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Title: Visual theology in 14th and 15th century Florentine frescoes : a theological approach to historical images, sacred spaces, and the modern viewer
Author: Reddaway, Chloe
Awarding Body: King's College London (University of London)
Current Institution: King's College London (University of London)
Date of Award: 2013
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Although Christianity is a ’religion of the book’, visual art has played a crucial role in the history of theological communication, and the premise of this thesis is that historical images are a potentially rich, but underused, theological resource for modern Christians. Art historical analyses are rarely intended or equipped to demonstrate the rich theological potential of attentive interaction between the modern viewer and historical images, and do not take account of the fundamentally incarnational nature of Christian images. There have been, however, relatively few attempts at theological interpretation of historical Christian images and minimal discussion of an appropriate methodology for doing so, despite increased interest in the relationship between theology and visual art. This thesis proposes a methodology for the theological interpretation of images, drawing on critical hermeneutics in theology and literary studies, the approaches of reader criticism, reception theory, and cultural history, the insights of art historical analysis, and a Christian understanding of religious art and sacred place. It demonstrates the effectiveness of this approach through case studies drawn from Florentine fresco cycles of the 14th and 15th centuries, enriching the experience of the modern viewer. In particular it addresses the materiality of images and the relationship between the space within images, the spaces of their locations, and their interaction with the spatially located viewer. The images are shown to be sophisticated pieces of visual theology with the capacity to express complex theological ideas of creation, incarnation, transformation and revelation, in powerfully engaging ways. They present a redeemed, post-resurrection view of creation in which materiality does not, or need not, equate to separation from God; an anti-dualist confession of faith in which content and composition, content and medium, concept and form, image and viewer, interpenetrate to enable material revelation of the divine, with potentially transformative effects.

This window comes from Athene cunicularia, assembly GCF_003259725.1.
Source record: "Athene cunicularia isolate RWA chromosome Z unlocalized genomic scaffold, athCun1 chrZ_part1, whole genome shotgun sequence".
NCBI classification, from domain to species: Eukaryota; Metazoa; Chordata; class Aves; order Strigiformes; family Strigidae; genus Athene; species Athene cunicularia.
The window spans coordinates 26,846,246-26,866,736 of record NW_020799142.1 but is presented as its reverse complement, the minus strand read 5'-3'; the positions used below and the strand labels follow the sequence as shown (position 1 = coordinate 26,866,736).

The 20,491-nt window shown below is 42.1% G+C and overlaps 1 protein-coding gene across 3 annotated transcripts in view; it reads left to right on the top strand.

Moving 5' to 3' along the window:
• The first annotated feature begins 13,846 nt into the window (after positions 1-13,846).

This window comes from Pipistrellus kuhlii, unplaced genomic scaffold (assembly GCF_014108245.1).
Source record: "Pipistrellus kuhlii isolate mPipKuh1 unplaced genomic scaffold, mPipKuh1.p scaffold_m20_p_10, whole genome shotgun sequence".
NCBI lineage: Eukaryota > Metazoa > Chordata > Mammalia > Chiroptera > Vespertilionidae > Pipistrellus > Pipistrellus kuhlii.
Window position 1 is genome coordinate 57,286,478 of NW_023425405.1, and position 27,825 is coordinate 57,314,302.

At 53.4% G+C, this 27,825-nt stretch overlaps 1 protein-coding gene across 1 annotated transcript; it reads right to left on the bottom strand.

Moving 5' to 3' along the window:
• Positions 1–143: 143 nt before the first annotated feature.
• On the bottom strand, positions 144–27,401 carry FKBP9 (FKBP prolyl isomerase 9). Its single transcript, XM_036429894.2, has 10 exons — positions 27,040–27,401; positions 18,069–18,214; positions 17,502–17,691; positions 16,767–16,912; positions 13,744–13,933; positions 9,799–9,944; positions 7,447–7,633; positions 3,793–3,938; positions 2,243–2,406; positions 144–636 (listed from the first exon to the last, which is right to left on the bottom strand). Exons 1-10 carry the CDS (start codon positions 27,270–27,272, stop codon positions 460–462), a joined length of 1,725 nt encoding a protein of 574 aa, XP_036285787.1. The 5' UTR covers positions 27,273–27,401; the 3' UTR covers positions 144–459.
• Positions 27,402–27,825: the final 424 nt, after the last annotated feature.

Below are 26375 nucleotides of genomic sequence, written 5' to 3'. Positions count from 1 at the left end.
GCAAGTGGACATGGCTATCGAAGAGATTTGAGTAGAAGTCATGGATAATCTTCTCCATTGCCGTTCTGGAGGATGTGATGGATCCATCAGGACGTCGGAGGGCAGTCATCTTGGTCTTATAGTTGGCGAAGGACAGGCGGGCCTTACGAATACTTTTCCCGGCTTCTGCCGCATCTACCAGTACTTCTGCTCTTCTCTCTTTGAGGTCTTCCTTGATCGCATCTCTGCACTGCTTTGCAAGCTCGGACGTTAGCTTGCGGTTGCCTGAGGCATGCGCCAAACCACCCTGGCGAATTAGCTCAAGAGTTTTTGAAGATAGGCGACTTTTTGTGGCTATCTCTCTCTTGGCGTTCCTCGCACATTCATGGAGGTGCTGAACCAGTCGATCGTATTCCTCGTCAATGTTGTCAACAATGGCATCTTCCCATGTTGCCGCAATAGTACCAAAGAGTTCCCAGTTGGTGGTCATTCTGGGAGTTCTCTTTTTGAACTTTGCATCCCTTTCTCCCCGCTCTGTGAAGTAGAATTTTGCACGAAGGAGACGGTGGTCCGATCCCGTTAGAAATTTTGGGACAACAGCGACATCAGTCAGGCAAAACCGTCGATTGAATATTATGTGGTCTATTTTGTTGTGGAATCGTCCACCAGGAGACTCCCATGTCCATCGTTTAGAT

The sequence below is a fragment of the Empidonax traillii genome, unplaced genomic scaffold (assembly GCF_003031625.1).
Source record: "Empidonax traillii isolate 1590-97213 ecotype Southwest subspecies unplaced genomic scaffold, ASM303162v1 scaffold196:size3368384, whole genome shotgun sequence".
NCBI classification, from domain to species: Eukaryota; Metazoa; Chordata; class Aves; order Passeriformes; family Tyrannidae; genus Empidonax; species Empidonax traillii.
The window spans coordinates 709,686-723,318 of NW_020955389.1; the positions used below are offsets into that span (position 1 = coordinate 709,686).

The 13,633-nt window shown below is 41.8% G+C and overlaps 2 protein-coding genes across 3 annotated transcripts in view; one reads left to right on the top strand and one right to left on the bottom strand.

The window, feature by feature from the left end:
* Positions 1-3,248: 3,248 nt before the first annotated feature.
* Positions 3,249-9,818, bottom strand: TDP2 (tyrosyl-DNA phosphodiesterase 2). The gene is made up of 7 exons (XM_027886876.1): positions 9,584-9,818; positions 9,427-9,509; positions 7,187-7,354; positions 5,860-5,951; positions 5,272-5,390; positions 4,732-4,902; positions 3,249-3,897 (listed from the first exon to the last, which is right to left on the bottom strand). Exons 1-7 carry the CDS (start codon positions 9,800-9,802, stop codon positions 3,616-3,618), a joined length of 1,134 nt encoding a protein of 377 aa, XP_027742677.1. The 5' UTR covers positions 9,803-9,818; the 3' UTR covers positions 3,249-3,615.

Supervisor: Not available Sponsor: Not available
Qualification Name: Thesis (Ph.D.) Qualification Level: Doctoral
EThOS ID:  DOI: Not available